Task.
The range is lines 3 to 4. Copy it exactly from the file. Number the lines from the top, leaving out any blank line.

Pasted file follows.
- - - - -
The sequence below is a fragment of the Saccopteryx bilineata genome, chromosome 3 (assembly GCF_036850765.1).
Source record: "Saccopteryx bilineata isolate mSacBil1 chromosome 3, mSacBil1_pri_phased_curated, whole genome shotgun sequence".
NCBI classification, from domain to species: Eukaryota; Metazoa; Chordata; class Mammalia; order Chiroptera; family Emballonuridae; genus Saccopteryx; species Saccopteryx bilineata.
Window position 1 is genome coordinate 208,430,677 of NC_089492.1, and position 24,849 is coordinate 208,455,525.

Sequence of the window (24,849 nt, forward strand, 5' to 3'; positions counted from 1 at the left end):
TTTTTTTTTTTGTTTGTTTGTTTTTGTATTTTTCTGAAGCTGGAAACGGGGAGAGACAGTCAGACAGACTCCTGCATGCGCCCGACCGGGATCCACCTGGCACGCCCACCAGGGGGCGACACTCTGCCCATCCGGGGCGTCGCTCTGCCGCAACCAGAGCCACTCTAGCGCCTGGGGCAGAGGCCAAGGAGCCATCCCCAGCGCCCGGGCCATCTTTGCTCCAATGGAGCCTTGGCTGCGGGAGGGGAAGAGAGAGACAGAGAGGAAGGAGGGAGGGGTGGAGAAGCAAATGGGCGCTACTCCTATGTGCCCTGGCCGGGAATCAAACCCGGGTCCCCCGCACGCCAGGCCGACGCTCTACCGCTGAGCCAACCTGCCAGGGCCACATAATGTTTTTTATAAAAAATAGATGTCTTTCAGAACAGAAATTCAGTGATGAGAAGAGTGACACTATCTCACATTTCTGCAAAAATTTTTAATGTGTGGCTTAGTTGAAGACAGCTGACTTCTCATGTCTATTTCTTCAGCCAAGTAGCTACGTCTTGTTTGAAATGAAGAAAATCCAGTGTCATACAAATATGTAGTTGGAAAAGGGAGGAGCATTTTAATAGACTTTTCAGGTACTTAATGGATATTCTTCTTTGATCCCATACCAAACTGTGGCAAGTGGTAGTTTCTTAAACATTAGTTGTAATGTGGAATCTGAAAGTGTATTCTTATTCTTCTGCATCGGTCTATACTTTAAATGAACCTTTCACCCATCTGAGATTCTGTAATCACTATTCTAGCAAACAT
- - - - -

NCBI classification, from domain to species: Eukaryota; Metazoa; Chordata; class Mammalia; order Chiroptera; family Emballonuridae; genus Saccopteryx; species Saccopteryx bilineata.
Window position 1 is genome coordinate 208,430,677 of NC_089492.1, and position 24,849 is coordinate 208,455,525.